More on SB 8, Limiting Reasons and Principles – A rejoinder to Stephen Sachs


In a recent thought post, co-blogger Stephen Sachs responds to my post arguing that a Supreme Court ruling in favor of Texas SB 8 abortion law creates greater risks of a slippery slope than a ruling against it. My post, in turn, was in part a response to Steve’s previous post on the same topic.

In his latest contribution to the debate, Steve explains that his concern is not about slippery slopes, but about “principles”:

The request for limiting principles is part of a request for the principles—A request that the Court be principled in making its decision, that its judgment derives from premises that it is willing to defend in other cases as well.

I agree that these principles are important. But my – and that of others – concern about the slippery slope hazards created by SB 8 is ultimately a concern about the threat posed to a vital principle. The principle at stake is that state governments cannot gut judicial protection for a constitutional right. For reasons explained in my previous post (And highlighted by several judges during the oral discussion), if Texas prevails in this case, it and other states could use similar tools to undermine a wide range of other constitutional rights, including gun rights, property rights, free speech rights, and others.

Preventing such an outcome is in itself an important principle and – in Steve’s terms – a “premise that” [the Court should be] willing to defend themselves in other cases as well. “If a state enacts a statute that blocks significant federal judicial review of laws that could violate constitutional rights, the courts should not allow such a subterfuge to succeed. sovereign immunity and limitations on plaintiffs’ ability to sue to order judges (as opposed to other types of state officials), then this is what should be done. judicial protection for constitutional rights, and therefore should give way in cases where there is an inevitable conflict between the two.

I have outlined some of the reasons why judicial review should override these other considerations in my previous post on this issue. While I’d be happy to get rid of sovereign immunity almost entirely (and the same for the artificial distinctions between the injunction of judges and the injunction of other state officials), the ruling against Texas in this case would not take that far. The Supreme Court only needs to rule that sovereign immunity must yield in a case where the only alternative is to protect against the challenge of a state law that could create a serious “chilling effect” on a constitutional right. Such “chilling effects” already justify pre-executive lawsuits in a number of other contexts, such as free speech. The case for that priority is particularly strong when it comes to rights protected against states by the Fourteenth Amendment.

It may not always be easy to separate a case of chilling effect from one in which no such danger exists. But no more than the interpretation of a wide range of other doctrines of constitutional law in which courts must impose a standard rule rather than a clear rule.

Likewise, the Supreme Court does not need to create a broad right to seek injunctions against state judges in any case (a problem Steve raises in another recent post). It could again be limited to cases of chilling effect. Alternatively, the injunction could target not the judges themselves, but the employees or other officials whose participation is essential for an SB 8 case (or other similar cause of action invented by another state using the SB 8 model) to go. come on. If you cannot or do not want to allow people to sue the judge, let them sue the clerk, janitor, bailiff or any other less exalted official who needs to be stopped to prevent SB 8 cases.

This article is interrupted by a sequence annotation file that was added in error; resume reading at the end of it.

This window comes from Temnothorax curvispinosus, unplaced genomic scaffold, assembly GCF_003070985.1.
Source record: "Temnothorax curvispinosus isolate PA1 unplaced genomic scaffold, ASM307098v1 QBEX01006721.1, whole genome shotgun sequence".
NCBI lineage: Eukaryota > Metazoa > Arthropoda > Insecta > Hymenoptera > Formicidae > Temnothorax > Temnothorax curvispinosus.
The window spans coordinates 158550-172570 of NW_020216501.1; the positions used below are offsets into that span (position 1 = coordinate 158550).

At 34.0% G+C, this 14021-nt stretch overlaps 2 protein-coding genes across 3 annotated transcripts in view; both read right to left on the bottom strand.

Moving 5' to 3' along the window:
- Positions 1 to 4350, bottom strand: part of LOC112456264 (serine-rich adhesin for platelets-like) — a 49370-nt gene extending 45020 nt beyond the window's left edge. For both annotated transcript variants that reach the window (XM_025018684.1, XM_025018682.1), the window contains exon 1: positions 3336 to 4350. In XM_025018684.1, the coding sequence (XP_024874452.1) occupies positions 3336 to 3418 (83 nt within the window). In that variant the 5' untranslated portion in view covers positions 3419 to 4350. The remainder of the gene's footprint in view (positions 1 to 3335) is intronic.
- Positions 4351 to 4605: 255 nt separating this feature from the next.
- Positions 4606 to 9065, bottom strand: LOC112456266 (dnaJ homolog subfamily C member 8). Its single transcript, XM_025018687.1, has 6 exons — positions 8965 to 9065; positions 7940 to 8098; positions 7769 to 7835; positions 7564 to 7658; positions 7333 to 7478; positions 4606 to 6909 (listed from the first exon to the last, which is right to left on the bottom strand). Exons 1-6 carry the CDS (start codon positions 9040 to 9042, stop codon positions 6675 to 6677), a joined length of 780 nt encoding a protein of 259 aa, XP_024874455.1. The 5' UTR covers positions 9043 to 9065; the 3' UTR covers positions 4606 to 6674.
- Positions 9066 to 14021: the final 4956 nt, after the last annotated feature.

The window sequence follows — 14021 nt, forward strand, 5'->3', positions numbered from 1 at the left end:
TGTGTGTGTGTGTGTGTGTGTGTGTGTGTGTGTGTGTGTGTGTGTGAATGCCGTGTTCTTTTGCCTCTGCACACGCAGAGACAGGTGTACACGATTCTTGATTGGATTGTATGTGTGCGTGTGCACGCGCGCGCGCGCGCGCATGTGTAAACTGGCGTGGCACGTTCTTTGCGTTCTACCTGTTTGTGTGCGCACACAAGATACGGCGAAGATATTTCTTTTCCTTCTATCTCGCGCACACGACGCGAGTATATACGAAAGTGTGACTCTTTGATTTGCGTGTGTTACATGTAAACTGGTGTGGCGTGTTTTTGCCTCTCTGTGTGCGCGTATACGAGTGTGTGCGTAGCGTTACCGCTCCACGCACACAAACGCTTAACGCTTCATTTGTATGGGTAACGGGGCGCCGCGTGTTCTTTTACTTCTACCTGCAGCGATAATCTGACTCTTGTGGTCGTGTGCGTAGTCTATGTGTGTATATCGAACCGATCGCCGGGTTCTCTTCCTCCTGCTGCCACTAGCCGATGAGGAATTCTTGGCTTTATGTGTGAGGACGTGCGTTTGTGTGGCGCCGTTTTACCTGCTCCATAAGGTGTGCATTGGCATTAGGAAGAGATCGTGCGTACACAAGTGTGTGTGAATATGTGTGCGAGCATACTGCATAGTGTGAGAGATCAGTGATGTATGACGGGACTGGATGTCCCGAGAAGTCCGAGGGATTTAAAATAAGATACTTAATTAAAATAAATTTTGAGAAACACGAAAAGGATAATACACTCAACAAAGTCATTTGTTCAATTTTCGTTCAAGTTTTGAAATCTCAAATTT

In my opinion, such distinctions between state judges and junior officials who help judges do their jobs are silly and artificial. I would prefer the Supreme Court to cut the Gordian knot and rule that state judges can be injured in the same way as other state officials who violate constitutional rights. But if the Supreme Court is unwilling to do so, targeting junior officials is a far less problematic deviation from the principle than allowing the SB 8 subterfuge to succeed, thereby jeopardizing a wide range of constitutional rights.

Finally, Steve and others suggest that while SB 8 does indeed pose a serious threat to constitutional rights, the right remedy is to go to Congress to get them to put in place new causes for action for victims of rights violations. This argument ignores the basic principle that a central purpose of judicial review is to protect constitutional rights in situations where elected officials do not want to or cannot. If lawmakers could be relied upon to do that work, we probably wouldn’t need judicial review in the first place.

Admittedly, the above points are unlikely to persuade those who believe that protecting sovereign immunity and the rules created by justice against the injunction of state judges are more important principles than ensuring judicial protection for constitutional rights. But I bet people with that order of preference are very much in the minority, including the Supreme Court.

When two principles conflict, we should prioritize the most important one. Call it meta-principle if you want! This is also an idea that judges should be willing to apply in future cases.

UPDATE: Perhaps I should reiterate that, as I have repeatedly pointed out, this issue is not about whether Roe v. veal should be quashed or whether abortion is a true constitutional right. It’s about whether Texas and other states can avoid having to sue in court by evading judicial scrutiny. And if they can do it in the event of an abortion, they can do the same thing in other situations.


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